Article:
The Workers’ Circle – fighting anti-semitism in Hackney

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Flyer for 1949 Workers’ Circle meeting in Stoke Newington, courtesy of Hackney Archives.

I’ve been a bit negligent in documenting Jewish radicalism in Hackney so far. The reason for this that there is so much of it that it’s a slightly intimidating prospect.

One of the first books I ever read about the radical history of Hackney was Morris Beckman’s superb The 43 Group: The Untold Story of Their Fight Against Fascism (Centerprise, 1993). Doing a blog post about the 43 Group seems pretty redundant when Beckman’s book is such an amazing combination of social history, good humour – and Blackshirt Fascists getting righteously duffed up. It’s recently been republished, so you really should be reading that instead of this.

On a similar note, even listing radical Jewish people who have been active in Hackney is fraught with problems as I’m sure I’d leave someone out. And the nature of radical politics is that many of the people I have in mind have wildly divergent politics anyway – “Jewish radicalism” isn’t just one thing.

Let’s just start by saying that there is a continuous line of radical Jews in East London from at least the formation of the Hebrew Socialist Union in 1876 right up to Jewdas today. I say “East London” because Jews were generally concentrated around the industrial heartland of Tower Hamlets in the 1870s. Moving out to the leafy suburbs of Hackney became fashionable (and economically viable) between the wars.

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Nevertheless, radicals like Rudolf Rocker lived in Shoreditch in 1896 whilst editing the Jewish Anarchist paper Arbeter Fraint (Worker’s Friend). And we know that fellow Jewish anarchist Emma Goldman attended fundraisers for the paper in the East End too. (She properly disses Eastenders for all being drunkards in her autobiography Living My Life though).

The paper eventually gained a circulation of 5,000 copies. There is more on Arbeter Fraint at the excellent London Rebel History Calendar site by our comrades Past Tense.

Arbeter Fraint activists Arthur Hillman and Nathan Wiener were also involved with setting up the Workers’ Circle Friendly Society.

This superb article by David Rosenberg describes the energetic atmosphere of early Jewish radicalism in London. It includes the following about the establishment of the Workers’ Circle in 1909:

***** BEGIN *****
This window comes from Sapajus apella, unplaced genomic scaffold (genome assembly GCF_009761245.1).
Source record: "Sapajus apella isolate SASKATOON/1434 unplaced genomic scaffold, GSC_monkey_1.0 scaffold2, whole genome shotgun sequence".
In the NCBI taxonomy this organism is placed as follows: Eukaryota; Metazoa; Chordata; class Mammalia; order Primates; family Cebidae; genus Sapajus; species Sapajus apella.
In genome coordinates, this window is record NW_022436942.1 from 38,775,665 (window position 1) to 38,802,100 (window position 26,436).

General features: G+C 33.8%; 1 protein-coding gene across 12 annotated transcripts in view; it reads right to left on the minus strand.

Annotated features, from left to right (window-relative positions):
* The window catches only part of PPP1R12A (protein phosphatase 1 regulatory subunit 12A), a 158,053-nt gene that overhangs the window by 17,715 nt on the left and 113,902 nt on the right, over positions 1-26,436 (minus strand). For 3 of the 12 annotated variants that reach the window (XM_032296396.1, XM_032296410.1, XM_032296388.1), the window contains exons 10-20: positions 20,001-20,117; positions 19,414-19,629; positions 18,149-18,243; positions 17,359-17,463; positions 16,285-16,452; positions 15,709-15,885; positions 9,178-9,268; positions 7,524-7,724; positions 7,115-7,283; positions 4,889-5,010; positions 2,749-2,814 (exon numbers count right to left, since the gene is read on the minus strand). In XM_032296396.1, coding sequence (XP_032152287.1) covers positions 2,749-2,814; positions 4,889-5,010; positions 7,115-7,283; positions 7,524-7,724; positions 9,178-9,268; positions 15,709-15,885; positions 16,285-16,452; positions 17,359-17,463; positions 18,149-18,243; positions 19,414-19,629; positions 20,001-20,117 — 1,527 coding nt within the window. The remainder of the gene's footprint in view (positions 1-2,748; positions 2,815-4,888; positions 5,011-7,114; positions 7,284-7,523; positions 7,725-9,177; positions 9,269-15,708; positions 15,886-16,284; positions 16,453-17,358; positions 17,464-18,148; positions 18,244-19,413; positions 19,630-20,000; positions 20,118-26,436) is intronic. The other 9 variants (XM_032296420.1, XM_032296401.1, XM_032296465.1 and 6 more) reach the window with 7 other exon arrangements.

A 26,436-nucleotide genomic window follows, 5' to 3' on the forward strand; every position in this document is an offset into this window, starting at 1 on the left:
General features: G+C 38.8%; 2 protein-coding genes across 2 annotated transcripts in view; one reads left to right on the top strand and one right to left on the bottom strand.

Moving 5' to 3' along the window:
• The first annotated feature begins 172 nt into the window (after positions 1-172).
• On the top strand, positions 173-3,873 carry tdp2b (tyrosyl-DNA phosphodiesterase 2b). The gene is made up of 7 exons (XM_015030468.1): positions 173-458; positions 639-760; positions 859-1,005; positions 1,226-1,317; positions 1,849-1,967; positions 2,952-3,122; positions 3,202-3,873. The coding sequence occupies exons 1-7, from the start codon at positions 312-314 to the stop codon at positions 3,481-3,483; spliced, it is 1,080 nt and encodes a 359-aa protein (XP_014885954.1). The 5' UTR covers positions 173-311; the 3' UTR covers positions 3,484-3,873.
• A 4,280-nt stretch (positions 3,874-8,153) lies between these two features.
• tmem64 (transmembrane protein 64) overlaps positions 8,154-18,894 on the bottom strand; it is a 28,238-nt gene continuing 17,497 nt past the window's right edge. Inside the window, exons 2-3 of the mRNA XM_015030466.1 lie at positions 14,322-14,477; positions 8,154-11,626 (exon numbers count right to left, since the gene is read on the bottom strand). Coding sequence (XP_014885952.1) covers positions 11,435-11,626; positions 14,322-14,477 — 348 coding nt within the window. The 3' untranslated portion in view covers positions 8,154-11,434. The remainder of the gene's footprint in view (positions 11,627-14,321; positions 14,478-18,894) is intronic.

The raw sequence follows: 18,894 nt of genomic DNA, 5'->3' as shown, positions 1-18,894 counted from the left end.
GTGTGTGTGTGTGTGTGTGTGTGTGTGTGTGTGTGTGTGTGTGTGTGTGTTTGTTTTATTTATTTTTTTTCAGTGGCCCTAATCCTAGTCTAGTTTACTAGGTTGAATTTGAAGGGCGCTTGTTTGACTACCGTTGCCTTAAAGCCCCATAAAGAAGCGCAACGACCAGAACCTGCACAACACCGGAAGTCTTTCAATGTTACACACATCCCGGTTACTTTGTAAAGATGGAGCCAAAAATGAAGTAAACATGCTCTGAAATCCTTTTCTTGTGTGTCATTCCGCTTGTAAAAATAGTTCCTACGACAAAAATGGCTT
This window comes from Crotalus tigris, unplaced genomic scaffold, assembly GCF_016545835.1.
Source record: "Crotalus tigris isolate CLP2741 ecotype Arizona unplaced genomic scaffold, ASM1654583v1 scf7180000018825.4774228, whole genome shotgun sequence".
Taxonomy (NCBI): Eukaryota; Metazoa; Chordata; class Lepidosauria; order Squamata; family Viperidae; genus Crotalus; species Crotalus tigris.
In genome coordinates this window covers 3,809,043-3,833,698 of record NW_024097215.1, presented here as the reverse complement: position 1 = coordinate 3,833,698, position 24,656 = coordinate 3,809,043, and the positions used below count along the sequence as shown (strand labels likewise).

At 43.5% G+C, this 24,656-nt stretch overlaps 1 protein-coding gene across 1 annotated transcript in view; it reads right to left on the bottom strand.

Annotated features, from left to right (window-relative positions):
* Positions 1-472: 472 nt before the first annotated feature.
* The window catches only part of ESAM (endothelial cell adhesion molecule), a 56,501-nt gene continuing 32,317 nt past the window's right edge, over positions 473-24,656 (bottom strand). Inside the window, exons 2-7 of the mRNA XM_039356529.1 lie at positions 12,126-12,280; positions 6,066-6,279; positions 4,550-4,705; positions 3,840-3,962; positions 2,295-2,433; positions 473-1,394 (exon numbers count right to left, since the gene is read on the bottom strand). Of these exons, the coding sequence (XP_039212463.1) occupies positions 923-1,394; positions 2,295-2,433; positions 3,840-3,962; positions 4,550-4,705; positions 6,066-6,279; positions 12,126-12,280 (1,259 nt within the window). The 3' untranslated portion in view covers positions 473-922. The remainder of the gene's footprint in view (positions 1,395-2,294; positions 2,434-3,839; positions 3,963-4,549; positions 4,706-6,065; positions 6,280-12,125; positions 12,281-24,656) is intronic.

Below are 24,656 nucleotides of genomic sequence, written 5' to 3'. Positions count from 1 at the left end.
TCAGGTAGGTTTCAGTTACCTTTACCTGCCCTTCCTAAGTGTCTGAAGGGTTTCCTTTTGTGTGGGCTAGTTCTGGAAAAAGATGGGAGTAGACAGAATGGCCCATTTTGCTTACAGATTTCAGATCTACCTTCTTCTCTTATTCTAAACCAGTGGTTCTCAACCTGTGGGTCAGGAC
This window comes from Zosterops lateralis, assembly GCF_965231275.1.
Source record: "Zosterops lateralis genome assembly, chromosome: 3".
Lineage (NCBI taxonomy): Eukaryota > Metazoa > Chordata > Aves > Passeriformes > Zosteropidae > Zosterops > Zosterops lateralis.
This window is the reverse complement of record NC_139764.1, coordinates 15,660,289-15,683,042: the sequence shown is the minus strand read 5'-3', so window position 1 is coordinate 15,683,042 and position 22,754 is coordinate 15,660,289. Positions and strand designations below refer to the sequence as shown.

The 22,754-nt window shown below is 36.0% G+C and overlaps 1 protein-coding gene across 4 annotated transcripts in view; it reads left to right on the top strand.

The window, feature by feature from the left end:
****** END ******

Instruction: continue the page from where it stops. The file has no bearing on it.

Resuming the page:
[Morris Mindel] chaired a group including anarchists and socialists that established the Circle. While unions fought for better conditions in individual workplaces, the Circle organised joint activities across occupations to strengthen secular Jewish working class life and culture in the East End.

Other friendly societies at the time were often boosted by an initial injection of philanthropic money, but the Circle stuck firmly to its principles of doing everything from its own resources and from the bottom up. It collected weekly subscriptions from members to fund its initiatives. Its most basic economic role was providing benefits for members facing great hardship. Those who were long-term unemployed through illness could draw benefits. Those suffering bereavements could arrange secular Jewish burials through the society.

It established a building fund and in 1924 purchased a large building in Whitechapel known as Circle House which had two halls, a library and several meeting rooms.  On Thursday nights, two sympathetic law graduates provided a free legal advice surgery. The Circle’s “propaganda committee” set up a series of Friday night lectures. On Sunday nights it offered concerts and Yiddish theatre performances.

In the late 1920s young Polish Jewish immigrants colonised a top floor room to establish the Progressive Youth Circle, which used Yiddish as the medium for discussion on women’s rights, free love, communism and Zionism. They invited trade unionists and political activists to speak to them, studied left wing writers, and developed Proltet an agitprop Yiddish workers’ theatre group.

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Circle House at Alie Street, Whitechapel . From Joe Jacobs’ Out of the Ghetto

Jack Shapiro recalls that the Workers’ Circle was “full of a vast variety of militants fresh out of the revolutionary parties in their own countries [whose] militancy and keenness to keep the struggle alive was an important inspiration to young people such as myself.” 

Joe Jacobs gives a flavour of the day to day activities of the Circle in his autobiography Out of the Ghetto: My Youth in the East End – Communism and Fascism 1913-1939 (another book everyone should read):

There was the Workers’ Circle, “Circle House”, in Alie Street, a hive of working class activity. This was a Jewish organisation organised on the basis of a friendly society with all sorts of mutual aid activities. Many of the leading lights had tried to bring a little of the ‘old country’ into their lives. They were former ‘Bundists’ from Poland, Anarchists and Libertarians from all parts, Socialists and Freethinkers. Every shade of Russian and European Labour thought and action were represented here. In addition there were Zionists and other purely Jewish organisations. There was a very good bar – no alcohol, but good food, continental style, Jewish of course. Chess and draughts as well as the inevitable dominoes were played for hours on end.